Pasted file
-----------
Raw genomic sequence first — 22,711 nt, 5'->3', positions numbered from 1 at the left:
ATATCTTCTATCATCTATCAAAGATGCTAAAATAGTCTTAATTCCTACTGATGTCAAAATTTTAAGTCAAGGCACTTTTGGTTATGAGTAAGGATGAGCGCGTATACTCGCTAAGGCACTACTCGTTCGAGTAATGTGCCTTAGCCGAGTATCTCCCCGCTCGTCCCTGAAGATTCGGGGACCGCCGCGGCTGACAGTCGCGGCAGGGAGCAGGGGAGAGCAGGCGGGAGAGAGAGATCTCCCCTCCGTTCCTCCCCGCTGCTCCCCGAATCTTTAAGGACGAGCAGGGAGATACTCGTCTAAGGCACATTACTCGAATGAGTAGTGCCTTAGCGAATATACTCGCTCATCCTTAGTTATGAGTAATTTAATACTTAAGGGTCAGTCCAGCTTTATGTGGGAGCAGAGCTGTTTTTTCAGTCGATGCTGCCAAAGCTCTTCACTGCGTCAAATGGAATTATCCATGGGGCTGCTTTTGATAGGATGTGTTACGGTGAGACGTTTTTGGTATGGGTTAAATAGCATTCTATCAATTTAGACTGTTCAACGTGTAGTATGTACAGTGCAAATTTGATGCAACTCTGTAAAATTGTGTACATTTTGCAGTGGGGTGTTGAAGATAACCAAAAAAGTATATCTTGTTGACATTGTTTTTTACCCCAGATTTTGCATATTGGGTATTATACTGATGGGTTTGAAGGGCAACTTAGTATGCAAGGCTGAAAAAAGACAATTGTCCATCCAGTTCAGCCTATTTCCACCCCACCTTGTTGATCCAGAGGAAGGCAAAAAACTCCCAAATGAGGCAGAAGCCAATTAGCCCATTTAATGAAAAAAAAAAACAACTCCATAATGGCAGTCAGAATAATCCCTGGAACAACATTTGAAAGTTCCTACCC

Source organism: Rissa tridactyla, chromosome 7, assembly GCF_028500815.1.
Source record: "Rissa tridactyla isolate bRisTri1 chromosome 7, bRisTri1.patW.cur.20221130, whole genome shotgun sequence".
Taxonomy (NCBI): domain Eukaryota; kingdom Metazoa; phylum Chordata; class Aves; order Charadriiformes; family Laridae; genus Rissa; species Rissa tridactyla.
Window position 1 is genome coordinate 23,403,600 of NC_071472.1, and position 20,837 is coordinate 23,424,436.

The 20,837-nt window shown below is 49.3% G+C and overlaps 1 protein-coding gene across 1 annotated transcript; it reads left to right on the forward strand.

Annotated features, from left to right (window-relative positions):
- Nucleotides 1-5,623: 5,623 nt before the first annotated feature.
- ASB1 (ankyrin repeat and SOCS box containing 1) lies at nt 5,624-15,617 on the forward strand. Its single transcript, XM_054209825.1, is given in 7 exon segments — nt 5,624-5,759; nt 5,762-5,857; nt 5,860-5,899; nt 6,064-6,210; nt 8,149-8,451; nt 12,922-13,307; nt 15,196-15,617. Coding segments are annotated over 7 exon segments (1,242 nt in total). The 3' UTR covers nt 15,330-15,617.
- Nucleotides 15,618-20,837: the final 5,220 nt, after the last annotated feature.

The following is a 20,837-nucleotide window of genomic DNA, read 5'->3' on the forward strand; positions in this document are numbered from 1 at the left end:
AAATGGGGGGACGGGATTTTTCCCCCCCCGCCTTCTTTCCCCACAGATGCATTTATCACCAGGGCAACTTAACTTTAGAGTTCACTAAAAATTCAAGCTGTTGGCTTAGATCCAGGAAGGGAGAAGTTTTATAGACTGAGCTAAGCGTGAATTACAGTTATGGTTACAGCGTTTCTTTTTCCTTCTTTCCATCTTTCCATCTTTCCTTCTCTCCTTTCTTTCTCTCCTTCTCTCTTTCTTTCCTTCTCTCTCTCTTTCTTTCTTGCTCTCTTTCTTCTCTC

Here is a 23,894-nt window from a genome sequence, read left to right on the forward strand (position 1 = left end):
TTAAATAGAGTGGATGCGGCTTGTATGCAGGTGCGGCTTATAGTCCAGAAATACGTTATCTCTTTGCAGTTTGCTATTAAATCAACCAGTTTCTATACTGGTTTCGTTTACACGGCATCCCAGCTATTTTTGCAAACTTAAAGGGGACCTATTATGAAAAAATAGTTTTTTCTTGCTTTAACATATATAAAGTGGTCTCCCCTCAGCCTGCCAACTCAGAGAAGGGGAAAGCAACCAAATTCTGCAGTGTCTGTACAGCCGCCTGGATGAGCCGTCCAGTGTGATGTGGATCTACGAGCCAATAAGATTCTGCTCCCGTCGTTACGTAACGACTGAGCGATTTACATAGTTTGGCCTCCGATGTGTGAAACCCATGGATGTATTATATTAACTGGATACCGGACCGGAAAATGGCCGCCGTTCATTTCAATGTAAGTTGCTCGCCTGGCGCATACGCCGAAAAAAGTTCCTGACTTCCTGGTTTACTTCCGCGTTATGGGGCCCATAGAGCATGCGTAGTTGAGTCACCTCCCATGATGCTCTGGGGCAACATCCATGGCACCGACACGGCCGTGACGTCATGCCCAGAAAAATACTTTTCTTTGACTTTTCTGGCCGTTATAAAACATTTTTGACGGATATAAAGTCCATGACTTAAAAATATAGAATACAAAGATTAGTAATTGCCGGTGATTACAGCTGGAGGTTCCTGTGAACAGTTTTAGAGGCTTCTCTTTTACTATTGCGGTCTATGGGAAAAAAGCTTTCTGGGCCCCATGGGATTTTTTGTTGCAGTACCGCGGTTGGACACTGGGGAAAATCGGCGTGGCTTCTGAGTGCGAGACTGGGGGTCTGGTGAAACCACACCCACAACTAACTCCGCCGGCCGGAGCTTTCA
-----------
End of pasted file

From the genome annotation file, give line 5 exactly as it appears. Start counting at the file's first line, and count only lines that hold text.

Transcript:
Taxonomy (NCBI): domain Eukaryota; kingdom Metazoa; phylum Chordata; class Aves; order Charadriiformes; family Laridae; genus Rissa; species Rissa tridactyla.